Thank goodness for Rombauer!
You could almost hear the sigh of relief throughout Thoroughbred racing Saturday night. Rombauer had won the Preakness Stakes. Not Medina Spirit. Michael McCarthy was the winning trainer. Not Bob Baffert. The sport had a feel-good story to build on. Not three weeks of controversy and negativity leading up to the Belmont Stakes on June 5.
Born and raised at Machmer Hall in Bourbon County, bred and owned by John and Diane Fradkin, Rombauer roared down the Pimlico stretch Saturday past Midnight Bourbon and Medina Spirit to give the 50-year-old McCarthy his first win in a Triple Crown race, and jockey Flavien Prat his first true classic victory after being awarded the 2019 Kentucky Derby title aboard Country House through disqualification.
A son of Twirling Candy, Rombauer had raced just twice in 2021, winning the El Camino Real Derby at Golden Gate Fields on Feb. 13 — a win-and-you’re-in qualifier for the Preakness — before a third-place finish in the Toyota Blue Grass Stakes on April 3. John Fradkin, a former professional horseplayer, opted not to run the colt in the Kentucky Derby, pointing instead to the Preakness where the 11-1 shot paid $25.60 to win.
Ordinarily, the racing world would have released a collective groan when the Kentucky Derby winner failed to keep a Triple Crown bid alive heading into the Belmont. Not this year. Not with this trainer. Not under these circumstances.
Not after Medina Spirit now famously tested positive for betamethasone after the Kentucky Derby, throwing his victory into question and further battering Baffert’s reputation. At last report, the Kentucky Horse Racing Commission is awaiting results of a split sample lab test. The original postrace sample is the fifth failed drug test by a Baffert-trained horse in a little over a year.
That’s far too many with far too many excuses coming from the 68-year-old trainer who recently set the American record for Grade 1 victories. Baffert’s latest is that he nor his barn knew that Otomax, the ointment applied to Medina Spirit for a skin condition, contained betamethasone. That might be excusable were it not for the trainer’s previous positives. Numbers matter.
Critics will point to Medina Spirit’s third-place finish Saturday, and Concert Tour’s ninth-place showing in a field of 10, as proof positive fishiness happened in Louisville. I’m not buying the Preakness results as a confirmation argument, however. Medina Spirit’s surprise Derby win had more to do with the pace scenario and jockey John Velazquez’s brilliant ride than 21 picograms of betamethasone.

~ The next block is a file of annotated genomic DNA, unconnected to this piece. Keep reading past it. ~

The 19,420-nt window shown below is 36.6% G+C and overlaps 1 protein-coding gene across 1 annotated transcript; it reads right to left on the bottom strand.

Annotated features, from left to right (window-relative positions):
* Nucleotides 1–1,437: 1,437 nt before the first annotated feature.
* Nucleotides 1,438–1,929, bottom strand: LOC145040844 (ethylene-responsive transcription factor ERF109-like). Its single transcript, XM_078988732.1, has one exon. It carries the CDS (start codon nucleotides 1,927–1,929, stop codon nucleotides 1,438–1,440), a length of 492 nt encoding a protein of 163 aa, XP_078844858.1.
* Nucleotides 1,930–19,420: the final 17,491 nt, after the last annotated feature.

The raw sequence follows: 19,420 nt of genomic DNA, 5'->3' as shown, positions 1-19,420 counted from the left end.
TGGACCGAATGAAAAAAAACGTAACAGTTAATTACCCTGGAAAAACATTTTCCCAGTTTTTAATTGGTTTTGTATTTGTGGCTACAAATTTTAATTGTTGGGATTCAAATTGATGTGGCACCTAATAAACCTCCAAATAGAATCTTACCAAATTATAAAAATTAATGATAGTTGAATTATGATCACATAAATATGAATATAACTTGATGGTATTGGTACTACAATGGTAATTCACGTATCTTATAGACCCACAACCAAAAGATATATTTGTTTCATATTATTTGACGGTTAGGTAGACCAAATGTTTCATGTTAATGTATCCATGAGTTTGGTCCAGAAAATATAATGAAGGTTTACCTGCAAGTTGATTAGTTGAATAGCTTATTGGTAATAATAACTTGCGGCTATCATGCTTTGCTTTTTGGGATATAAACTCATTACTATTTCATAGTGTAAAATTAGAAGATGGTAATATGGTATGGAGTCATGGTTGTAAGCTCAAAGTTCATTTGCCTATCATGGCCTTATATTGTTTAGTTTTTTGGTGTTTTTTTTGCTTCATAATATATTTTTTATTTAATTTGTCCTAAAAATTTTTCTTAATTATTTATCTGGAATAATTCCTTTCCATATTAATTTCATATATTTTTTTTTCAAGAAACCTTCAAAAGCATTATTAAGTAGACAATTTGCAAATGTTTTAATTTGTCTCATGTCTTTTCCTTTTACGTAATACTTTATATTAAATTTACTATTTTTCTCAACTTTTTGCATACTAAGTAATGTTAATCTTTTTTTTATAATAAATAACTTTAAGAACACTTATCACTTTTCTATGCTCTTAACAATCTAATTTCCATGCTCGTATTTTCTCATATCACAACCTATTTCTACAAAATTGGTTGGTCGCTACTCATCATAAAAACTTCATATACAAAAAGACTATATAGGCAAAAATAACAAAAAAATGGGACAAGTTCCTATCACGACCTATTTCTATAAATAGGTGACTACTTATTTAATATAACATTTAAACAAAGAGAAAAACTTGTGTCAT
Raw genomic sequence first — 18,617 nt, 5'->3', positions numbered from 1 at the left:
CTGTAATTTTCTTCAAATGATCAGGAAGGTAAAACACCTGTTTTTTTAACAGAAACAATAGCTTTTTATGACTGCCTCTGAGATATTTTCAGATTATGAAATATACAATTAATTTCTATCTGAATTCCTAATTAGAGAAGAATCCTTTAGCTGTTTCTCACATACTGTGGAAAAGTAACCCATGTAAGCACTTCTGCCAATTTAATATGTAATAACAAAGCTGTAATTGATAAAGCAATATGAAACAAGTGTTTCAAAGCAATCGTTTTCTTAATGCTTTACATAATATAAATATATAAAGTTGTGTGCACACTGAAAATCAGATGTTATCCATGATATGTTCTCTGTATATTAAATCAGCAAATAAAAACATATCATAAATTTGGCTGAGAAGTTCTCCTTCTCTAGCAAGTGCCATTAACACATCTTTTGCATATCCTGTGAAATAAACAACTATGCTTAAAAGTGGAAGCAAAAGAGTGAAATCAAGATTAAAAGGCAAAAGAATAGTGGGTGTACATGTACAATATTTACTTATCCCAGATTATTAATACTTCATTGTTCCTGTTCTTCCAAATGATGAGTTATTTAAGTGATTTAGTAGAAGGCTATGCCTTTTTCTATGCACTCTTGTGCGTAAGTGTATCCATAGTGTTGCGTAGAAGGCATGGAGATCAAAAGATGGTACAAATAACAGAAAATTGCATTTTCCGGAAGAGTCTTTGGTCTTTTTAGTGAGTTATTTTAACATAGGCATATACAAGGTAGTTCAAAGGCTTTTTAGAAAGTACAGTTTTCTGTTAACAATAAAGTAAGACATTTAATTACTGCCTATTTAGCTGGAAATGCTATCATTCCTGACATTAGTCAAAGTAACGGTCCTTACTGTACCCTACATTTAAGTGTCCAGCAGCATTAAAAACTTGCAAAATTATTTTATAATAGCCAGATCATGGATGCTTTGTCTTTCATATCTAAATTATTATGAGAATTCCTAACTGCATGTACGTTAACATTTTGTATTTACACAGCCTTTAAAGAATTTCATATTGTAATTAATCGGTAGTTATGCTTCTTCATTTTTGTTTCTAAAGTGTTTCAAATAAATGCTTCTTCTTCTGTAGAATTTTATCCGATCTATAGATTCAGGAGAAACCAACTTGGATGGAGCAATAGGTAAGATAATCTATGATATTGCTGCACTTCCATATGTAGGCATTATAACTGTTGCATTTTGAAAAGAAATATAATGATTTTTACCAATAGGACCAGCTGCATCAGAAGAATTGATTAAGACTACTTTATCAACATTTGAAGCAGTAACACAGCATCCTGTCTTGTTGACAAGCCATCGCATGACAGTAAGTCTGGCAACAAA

Still, rules are rules. You can argue the rules are too stringent. You can argue lesser-known trainers have committed drug violations and suffered suspensions, too. Doesn’t matter. Baffert is the face of the sport. He promised last year to be more attentive to his barn’s happenings. He’d run a tighter ship, he said. Failing to read a product label doesn’t fit the definition of tighter ship.
And had Medina Spirit won Saturday, all of this would have remained in the headlines heading into the Belmont Stakes in New York, you know, the media capital of the world. But he didn’t win. Rombauer rolled.
“Now we can get back to racing and we need that,” McCarthy said afterward. “This sport takes a lot of hits but days like today are what make it great.”
Pimlico sets Preakness Day handle record
He’s apparently not alone. Despite on-site attendance being limited to 10,000, despite all the controversy and bad publicity, Saturday’s racing set a Pimlico record all-sources handle of $112.5 million. Bettors are still paying attention.
Actually, Saturday had plenty of examples of the sport’s greatness: The 93-year-old Alex Campbell in the winner’s circle after his homebred Mean Mary won the Gallorette; the emotion in McCarthy’s voice after winning the race, saying he wished only that his family had been on hand to witness the triumph; the Facebook video of the folks at Machmer Hall popping open a bottle of champagne Saturday night.
No Triple Crown bid this year, but that’s OK.
Thank goodness for Rombauer, indeed.